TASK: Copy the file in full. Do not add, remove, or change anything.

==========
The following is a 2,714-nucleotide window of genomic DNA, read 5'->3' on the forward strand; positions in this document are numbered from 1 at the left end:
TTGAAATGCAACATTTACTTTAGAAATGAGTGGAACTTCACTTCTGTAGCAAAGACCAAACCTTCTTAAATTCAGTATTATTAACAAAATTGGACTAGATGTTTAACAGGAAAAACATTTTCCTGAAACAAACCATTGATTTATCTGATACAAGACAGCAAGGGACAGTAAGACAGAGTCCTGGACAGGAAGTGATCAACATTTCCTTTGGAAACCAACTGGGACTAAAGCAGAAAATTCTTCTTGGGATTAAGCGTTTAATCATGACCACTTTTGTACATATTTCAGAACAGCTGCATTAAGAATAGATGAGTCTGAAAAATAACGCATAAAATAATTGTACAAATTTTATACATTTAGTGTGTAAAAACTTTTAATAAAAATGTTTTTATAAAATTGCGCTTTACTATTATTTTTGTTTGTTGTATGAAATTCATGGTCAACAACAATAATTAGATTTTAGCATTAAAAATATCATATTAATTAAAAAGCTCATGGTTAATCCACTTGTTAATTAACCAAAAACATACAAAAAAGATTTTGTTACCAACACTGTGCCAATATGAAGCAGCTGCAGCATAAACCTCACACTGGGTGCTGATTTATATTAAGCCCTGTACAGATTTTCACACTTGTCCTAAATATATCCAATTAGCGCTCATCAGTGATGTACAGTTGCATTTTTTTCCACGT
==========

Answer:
The following is a 2,714-nucleotide window of genomic DNA, read 5'->3' on the forward strand; positions in this document are numbered from 1 at the left end:
TTGAAATGCAACATTTACTTTAGAAATGAGTGGAACTTCACTTCTGTAGCAAAGACCAAACCTTCTTAAATTCAGTATTATTAACAAAATTGGACTAGATGTTTAACAGGAAAAACATTTTCCTGAAACAAACCATTGATTTATCTGATACAAGACAGCAAGGGACAGTAAGACAGAGTCCTGGACAGGAAGTGATCAACATTTCCTTTGGAAACCAACTGGGACTAAAGCAGAAAATTCTTCTTGGGATTAAGCGTTTAATCATGACCACTTTTGTACATATTTCAGAACAGCTGCATTAAGAATAGATGAGTCTGAAAAATAACGCATAAAATAATTGTACAAATTTTATACATTTAGTGTGTAAAAACTTTTAATAAAAATGTTTTTATAAAATTGCGCTTTACTATTATTTTTGTTTGTTGTATGAAATTCATGGTCAACAACAATAATTAGATTTTAGCATTAAAAATATCATATTAATTAAAAAGCTCATGGTTAATCCACTTGTTAATTAACCAAAAACATACAAAAAAGATTTTGTTACCAACACTGTGCCAATATGAAGCAGCTGCAGCATAAACCTCACACTGGGTGCTGATTTATATTAAGCCCTGTACAGATTTTCACACTTGTCCTAAATATATCCAATTAGCGCTCATCAGTGATGTACAGTTGCATTTTTTTCCACGT